For 18 glorious years I enjoyed the title of “chauffeur” for my daughter Grace. Up until her 18th birthday, she really had no interest in learning to drive or getting behind the wheel. Some of this might have been because Hubby and I instilled in her how expensive it was for insurance and driver’s training, but for the most part, she never even thought about it. Surprisingly, many of her friends too did not jump at the chance to begin driving at 16. Two out of three of her friends also waited until they turned 18.
That being said, Grace was chomping at the bit on her 18th birthday to get out and get her driver’s permit. She took the entire day off work so we could be at the Secretary of State’s office as soon as they opened, and then she was off and running practicing her driving every chance she got.
Upon leaving the Secretary of State’s office June 3, 2014, Grace confidently proclaimed she’d be returning in 30 days to get her license. Well, 30 days came and went, as did 60, and then 90. What ever happened to 30 days? Well, let’s just say that Grace’s idea of good driving and mine were somewhat different. At 90 days when she went through three red lights in one week, I’d pretty much given up on her ever getting her license. This meant Hubby had to get involved.
Until that point Hubby had driven with her probably twice. The first time being the day she got her permit and the second time being when she needed to be dropped off at work and asked to drive there. Hubby pretty much didn’t like having to get out of the car to switch spots and let’s be honest, he just is not the most patient of people. Thus, the role of driving instructor fell to me.
At 90 days however, I gave up. Obviously driving instructor was just not a role that I was cut out for. I sent Hubby out with her and told him not to return until she was ready to take her driving test. Of course this didn’t happen overnight, in fact not in the next 30 days, but by the end of October between Hubby and I, we got Grace to a point that we felt fairly comfortable she would be safe, as would the other drivers on the road. The end of October Grace passed her road test and got her driver’s license and immediately wanted out of the house and out on the road.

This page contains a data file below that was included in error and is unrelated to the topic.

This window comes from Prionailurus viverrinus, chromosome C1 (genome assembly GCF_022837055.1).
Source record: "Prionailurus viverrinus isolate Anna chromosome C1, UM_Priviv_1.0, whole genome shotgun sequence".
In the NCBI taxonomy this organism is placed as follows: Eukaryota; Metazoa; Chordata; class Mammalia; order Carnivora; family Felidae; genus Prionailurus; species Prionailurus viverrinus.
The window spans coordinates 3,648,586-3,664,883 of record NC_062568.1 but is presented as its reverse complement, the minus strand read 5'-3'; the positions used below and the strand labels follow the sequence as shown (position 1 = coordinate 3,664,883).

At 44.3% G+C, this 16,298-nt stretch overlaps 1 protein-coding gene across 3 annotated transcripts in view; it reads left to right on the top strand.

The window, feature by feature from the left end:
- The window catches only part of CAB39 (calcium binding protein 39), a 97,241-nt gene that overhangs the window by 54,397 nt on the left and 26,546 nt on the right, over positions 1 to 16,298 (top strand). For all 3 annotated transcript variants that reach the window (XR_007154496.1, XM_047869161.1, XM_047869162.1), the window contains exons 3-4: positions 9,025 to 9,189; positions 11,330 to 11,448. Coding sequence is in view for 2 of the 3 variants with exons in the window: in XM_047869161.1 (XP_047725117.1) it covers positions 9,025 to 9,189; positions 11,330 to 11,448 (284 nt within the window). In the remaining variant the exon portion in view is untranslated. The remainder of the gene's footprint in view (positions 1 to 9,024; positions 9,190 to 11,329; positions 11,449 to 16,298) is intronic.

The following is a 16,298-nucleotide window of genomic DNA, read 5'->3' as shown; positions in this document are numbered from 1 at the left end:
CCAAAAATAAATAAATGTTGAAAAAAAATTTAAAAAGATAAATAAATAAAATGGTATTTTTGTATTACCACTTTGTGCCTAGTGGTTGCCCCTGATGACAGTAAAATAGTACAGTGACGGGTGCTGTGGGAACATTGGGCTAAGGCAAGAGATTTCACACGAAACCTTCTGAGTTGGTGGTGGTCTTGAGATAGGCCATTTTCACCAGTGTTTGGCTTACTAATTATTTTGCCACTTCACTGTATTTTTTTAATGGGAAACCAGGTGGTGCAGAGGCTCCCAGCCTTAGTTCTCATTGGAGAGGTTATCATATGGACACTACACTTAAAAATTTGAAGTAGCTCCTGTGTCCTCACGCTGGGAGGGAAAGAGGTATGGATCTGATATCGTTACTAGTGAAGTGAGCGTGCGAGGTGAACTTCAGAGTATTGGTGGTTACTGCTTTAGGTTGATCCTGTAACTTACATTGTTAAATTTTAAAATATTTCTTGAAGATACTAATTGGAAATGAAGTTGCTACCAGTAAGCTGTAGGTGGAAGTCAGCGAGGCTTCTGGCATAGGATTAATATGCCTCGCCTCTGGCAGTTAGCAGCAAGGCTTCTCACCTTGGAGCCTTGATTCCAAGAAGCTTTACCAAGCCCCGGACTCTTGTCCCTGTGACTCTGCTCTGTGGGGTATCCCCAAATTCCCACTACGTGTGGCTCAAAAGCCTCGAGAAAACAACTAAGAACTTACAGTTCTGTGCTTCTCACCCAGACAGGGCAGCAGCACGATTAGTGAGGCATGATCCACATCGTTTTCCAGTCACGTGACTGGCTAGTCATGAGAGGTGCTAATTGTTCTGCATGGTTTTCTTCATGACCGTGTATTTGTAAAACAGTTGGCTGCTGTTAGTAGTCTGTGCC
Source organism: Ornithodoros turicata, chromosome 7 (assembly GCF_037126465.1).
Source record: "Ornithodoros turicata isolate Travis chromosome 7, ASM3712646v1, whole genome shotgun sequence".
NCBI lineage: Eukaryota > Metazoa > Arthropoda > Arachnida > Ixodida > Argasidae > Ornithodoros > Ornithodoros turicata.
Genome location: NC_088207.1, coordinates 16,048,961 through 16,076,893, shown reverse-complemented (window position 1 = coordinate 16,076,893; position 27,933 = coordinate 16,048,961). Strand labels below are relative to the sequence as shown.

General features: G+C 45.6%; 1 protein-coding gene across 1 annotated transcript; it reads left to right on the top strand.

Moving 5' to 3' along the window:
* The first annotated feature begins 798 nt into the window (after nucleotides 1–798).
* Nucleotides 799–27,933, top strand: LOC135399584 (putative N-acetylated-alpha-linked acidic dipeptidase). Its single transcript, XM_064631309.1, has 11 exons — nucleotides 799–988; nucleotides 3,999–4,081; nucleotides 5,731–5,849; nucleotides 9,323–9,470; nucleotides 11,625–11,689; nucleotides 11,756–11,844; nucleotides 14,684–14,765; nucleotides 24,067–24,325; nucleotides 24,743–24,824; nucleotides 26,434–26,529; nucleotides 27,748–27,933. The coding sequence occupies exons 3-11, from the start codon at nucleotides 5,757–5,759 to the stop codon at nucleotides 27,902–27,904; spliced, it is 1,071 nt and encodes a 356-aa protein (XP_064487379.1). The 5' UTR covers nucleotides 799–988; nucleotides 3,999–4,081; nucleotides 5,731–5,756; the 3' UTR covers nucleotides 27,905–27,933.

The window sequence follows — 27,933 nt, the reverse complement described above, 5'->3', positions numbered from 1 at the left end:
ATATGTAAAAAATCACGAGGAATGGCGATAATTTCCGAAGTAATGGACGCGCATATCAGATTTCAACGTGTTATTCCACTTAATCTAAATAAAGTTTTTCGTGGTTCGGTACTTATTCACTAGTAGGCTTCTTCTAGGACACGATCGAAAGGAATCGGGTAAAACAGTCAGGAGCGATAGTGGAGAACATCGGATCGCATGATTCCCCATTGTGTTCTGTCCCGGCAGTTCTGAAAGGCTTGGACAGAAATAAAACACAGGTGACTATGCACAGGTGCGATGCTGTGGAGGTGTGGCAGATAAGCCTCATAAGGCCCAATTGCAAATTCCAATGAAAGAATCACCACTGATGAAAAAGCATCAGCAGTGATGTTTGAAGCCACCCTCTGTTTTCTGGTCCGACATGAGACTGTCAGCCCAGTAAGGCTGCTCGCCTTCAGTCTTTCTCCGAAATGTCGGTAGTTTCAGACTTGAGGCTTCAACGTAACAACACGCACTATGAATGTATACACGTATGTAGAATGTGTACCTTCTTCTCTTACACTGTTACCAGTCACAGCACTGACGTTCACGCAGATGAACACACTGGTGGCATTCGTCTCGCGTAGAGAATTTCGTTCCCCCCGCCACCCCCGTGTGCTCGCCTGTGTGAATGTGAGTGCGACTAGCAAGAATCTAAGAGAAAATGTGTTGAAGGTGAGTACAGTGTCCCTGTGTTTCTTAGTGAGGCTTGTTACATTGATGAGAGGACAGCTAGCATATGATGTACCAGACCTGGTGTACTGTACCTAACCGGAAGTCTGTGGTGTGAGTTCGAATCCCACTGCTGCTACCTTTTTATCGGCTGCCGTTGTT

This has been a transition that I have truly enjoyed. I thought I was going to miss being “chauffeur” after all, Grace and I spent many hours together in the car sharing stories, singing along to the radio, dancing in our seats, and doing some serious bonding. I was afraid that her independence would mean a drifting apart between us. Not at all! In fact, for me this has been very liberating, things couldn’t be better.
Grace has the car practically every day during the week to go to work in the mornings and then to school in the evenings. This leaves me home-bound, which is a welcome change from the constant running around I had to endure before. I love it. I’m a homebody anyway, but being able to legitimize being home-bound is great!
Grace on the other hand…well, let’s just say the thrill of driving has lost it’s luster. Every morning as she opens the garage and heads out to the car, she complains about how cold the seats are in the morning. Every afternoon as she is heading out to the car to leave for school she complains about not wanting to have to walk through the parking lot to get to class. And every time I send her out to fill the gas tank, as she is the one using the gas, she complains about how cold it is outside.
WOW! Funny how she never complained when I went out to the car in the morning and started it a little early, flipping on the seat warmers, so we wouldn’t have to drive to her work in the cold. Amazing how she never gave it a second thought about how nice it was to be dropped off at the door for her college classes, and let’s not forget about not having to find a parking spot. And isn’t it strange that all those years I got out of the car to fill the car with gas and Grace just sat in the passenger seat texting her friends, the cold outside was not an issue.
Such is life!
Truthfully, I do miss the bonding we used to do when I was driving her around, but as with all relationships, this mother/daughter relationship had to evolve. Now we bond when she comes home and complains about work, school, traffic, parking, or all the crazy drivers out on the road and I get to sit back and marvel at it all.
Independence is good. I’m sure Grace wouldn’t trade her new found independence, but it’s nice to see her finally appreciating what she no longer has — although if you ask her, things are much harder for her than anyone else — ever, and for this I am — Simply Grateful. (Oh to be 18 and know everything again — NOT!)